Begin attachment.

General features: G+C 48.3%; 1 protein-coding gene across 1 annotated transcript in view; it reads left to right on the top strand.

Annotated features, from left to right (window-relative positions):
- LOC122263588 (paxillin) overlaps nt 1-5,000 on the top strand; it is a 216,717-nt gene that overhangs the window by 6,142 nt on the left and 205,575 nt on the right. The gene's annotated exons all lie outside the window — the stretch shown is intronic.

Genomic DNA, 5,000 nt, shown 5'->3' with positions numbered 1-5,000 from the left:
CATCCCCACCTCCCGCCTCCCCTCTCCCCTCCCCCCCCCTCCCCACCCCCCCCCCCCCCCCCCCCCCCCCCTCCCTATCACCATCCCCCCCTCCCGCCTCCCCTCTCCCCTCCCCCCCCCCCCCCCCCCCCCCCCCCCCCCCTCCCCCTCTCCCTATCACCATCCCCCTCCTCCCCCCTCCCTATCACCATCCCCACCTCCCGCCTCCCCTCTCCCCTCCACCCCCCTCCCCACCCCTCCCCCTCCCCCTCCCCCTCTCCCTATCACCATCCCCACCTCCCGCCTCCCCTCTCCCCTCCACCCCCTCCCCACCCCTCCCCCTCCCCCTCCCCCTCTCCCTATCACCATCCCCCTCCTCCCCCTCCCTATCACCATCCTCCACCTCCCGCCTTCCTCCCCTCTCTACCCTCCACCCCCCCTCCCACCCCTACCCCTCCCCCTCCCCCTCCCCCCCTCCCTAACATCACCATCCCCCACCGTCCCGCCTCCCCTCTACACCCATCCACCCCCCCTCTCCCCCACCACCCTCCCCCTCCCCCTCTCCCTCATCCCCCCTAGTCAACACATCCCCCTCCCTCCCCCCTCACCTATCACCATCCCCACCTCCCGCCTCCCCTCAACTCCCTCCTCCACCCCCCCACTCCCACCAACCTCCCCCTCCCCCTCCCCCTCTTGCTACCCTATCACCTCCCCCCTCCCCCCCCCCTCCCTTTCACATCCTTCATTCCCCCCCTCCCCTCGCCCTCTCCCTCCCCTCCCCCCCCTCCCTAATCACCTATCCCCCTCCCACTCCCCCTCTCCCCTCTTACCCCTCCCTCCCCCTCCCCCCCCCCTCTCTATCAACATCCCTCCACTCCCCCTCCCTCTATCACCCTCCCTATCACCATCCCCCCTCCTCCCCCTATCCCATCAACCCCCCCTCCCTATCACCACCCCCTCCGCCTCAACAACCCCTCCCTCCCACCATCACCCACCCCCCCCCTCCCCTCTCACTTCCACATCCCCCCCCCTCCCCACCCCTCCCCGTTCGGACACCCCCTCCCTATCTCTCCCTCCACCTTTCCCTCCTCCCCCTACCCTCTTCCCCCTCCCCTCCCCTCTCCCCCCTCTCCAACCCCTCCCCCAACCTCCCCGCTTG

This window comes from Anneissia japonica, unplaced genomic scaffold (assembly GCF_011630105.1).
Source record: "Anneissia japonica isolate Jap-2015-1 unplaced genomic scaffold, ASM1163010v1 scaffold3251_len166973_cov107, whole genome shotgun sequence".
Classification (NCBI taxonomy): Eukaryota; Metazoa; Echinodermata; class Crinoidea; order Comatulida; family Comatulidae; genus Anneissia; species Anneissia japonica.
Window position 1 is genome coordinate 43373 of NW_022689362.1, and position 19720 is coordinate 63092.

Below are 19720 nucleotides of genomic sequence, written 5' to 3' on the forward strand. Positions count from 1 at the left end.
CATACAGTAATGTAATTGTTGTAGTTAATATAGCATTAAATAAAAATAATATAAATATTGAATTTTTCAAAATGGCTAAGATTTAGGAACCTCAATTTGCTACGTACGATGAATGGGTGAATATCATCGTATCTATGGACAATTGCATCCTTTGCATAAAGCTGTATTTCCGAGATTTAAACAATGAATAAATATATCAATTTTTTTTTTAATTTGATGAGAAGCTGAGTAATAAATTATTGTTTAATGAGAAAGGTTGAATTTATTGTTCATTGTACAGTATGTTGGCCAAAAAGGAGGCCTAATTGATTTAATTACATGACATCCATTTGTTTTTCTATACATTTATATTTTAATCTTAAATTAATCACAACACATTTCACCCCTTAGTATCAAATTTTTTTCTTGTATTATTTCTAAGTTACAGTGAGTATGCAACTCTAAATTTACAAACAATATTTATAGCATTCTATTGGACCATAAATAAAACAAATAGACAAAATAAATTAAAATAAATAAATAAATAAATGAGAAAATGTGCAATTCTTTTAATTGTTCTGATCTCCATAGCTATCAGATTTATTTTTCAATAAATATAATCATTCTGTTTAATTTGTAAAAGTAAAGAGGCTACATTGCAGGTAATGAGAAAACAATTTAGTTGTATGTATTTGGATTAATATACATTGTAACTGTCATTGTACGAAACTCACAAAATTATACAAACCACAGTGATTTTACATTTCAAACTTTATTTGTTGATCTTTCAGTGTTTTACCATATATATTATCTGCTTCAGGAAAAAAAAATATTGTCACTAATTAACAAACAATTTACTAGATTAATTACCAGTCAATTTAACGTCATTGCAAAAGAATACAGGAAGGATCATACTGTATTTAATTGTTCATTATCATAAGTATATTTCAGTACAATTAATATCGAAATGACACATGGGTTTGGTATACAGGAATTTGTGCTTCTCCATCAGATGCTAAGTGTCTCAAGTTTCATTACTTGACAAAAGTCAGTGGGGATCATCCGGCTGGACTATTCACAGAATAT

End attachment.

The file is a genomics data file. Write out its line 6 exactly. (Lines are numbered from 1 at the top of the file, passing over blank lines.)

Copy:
This window comes from Anneissia japonica, unplaced genomic scaffold (assembly GCF_011630105.1).